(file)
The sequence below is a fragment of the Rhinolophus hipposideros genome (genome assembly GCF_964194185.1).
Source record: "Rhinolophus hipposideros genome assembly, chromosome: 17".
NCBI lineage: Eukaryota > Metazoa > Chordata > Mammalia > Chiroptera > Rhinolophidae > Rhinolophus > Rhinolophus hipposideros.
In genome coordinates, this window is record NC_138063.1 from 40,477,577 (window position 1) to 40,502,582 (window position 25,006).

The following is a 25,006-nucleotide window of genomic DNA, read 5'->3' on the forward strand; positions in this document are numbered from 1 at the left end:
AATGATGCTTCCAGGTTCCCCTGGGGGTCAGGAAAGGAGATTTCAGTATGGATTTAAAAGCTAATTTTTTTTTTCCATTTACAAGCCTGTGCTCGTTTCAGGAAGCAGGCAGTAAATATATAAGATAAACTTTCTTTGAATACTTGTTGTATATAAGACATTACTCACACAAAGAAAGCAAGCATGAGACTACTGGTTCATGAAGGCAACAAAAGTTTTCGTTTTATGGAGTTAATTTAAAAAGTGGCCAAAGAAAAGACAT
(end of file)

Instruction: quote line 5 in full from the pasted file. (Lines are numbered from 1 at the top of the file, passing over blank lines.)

The following is a 25,006-nucleotide window of genomic DNA, read 5'->3' on the forward strand; positions in this document are numbered from 1 at the left end: